The phenomenon of the Coney Island is one of the greatest aspects of eating out in the Detroit area in Michigan. Completely unrelated to the actual Coney Island in New York, these restaurants are a result of the mixing of Greek and American foods, with the addition of the famous Coney Dog. Everyone has their favorite Coney Island, and sometimes the favorite one is just around the corner. I grew up with Farmington Coney Island half a mile away and would go at least once a week. Over time, the place underwent a few name changes, such as Farmington Souvlaki (alluding the Greek heritage of the place), but eventually it came to be known as Leo’s Coney Island, named for the owner, Leo Stassinopoulos. Leo was as much a part of the community as any of the customers and I went to high school with his son, also Leo.
The Coney in Farmington Hills is the flagship (in my mind) of an ever-growing Empire of Leo’s Coneys, supposedly even reaching Chicago in the future. Despite name changes and growth, Leo’s remains one of the best places to get good quality, fast and cheap food. There have been days I’ve waited in line at Taco Bell longer than it has taken me to get seated at Leo’s, eat and pay.
At one time, I was able to just go in and order my usual (two grilled cheese pitas without pickles and a side of well-done cheese fries with the cheese on the side). Times and the waitstaff has changed, and since I rarely make my way back to Coney, on my most recent visit I decided to change my order. Instead of my usual, I ordered a Coney Dog and a Loose Burger with a side of well-done cheese fries with cheese on the side. The dog and burger both come with mustard, onions and Coney-style chili. I ordered mine without the mustard or onions, since I’m not a big fan of mustard and onions are one of my unvegan enemies.
Now, you may be wondering what makes Coney-style chili different from other chili and honestly I’m not totally sure. It looks pretty terrible, but tastes amazing. It is the perfect topping for the Coney Dog and the Loose Burger. The Loose Burger is pretty much exactly what it sounds like. Rather than cooking ground beef into a patty, the loose burger is made by cooking the beef while it is still ground and separated, kind of like taco beef. Then, to keep it from falling apart, it is dropped in a hot dog bun and topped with the chili.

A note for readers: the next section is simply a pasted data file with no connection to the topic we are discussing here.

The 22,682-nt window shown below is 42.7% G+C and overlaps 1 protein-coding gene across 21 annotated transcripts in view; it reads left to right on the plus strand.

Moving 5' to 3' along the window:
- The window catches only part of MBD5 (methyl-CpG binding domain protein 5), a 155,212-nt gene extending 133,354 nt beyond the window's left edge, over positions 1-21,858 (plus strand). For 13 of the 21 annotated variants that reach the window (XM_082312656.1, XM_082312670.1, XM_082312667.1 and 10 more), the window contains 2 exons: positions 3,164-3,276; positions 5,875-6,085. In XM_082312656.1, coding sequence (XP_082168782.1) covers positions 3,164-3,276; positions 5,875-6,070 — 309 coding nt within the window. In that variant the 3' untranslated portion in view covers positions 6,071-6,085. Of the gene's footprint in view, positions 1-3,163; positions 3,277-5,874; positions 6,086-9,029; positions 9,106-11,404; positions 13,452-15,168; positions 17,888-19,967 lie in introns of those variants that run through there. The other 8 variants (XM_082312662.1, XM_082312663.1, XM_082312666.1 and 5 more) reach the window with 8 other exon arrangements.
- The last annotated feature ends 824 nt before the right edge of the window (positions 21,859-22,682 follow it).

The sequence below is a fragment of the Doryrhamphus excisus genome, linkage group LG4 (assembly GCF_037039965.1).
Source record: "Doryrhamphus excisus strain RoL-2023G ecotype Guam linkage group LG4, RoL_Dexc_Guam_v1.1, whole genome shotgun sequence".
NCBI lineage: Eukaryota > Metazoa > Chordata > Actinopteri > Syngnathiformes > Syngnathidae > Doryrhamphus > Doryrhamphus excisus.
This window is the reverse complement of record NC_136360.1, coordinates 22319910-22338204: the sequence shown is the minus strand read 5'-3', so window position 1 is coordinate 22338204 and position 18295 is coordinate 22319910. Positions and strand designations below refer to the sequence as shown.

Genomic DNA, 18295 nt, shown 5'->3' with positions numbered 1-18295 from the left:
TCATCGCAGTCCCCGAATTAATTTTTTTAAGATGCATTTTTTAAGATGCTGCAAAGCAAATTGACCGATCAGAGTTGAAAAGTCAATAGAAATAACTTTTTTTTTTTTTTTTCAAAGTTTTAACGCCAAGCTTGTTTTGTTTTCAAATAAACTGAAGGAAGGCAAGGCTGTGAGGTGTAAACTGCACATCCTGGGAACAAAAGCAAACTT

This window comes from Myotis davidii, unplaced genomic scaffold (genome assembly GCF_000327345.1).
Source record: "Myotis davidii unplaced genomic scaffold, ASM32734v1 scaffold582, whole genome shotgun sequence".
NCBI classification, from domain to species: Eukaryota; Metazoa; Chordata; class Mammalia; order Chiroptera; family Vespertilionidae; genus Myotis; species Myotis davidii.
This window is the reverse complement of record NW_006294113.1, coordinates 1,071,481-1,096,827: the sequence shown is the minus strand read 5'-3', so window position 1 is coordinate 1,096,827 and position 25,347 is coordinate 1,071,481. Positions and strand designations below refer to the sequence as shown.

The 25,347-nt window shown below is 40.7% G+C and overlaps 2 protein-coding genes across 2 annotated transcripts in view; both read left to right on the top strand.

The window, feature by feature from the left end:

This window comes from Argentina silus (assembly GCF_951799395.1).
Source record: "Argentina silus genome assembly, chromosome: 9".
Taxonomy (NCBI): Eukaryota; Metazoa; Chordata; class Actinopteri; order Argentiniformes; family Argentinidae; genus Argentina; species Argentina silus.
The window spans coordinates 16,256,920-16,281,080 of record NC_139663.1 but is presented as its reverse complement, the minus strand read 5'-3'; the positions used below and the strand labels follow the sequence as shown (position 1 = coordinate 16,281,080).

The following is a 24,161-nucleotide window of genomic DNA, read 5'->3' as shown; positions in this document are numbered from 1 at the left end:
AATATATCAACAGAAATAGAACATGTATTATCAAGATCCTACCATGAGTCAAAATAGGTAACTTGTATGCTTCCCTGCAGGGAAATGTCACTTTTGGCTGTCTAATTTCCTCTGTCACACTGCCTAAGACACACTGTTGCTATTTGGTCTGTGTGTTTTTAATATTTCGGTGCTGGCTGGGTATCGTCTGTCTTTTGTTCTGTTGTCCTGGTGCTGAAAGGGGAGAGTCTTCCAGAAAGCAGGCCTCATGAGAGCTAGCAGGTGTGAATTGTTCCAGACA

As usual, my food arrived quickly and was just as I remembered it. The dog had a little snap to it, but wasn’t too fancy. I did my best to keep the chili on it while eating, but there is only so much one can do. The loose burger was great as well, and since it is already loose, it saves me that unnecessary step of chewing before swallowing.
Grabbing a meal at Coney is a must in this area, so much so that my step-brother-in-law, who has never lived in Michigan, makes sure to stop at a Coney every time he visits and orders at least three Coney Dogs. This food isn’t pretty, but it is damn good and damn cheap. I’m not even sure it’s possible to find a meal there for more than 10 bucks a person. It won’t win any culinary awards for groundbreaking food, but Leo’s Coney Island is the kind of restaurant the world just doesn’t seem to have enough of.
One thought on “Getting Loose at Leo’s Coney Island (RELOCATED)”
bravo – clap clap clap. World peace, naaaahh who needs it when you have Leos. If I had a choice, I would pick Leos every single time. With war, that’s less pepole to be in line ahead of me at Leos. Just last week i had 2(x) the Leo’s experience. 6 coneys in 2 days and it was not enough. Detroit gets mad points over Chitown for this establishment – no doubt.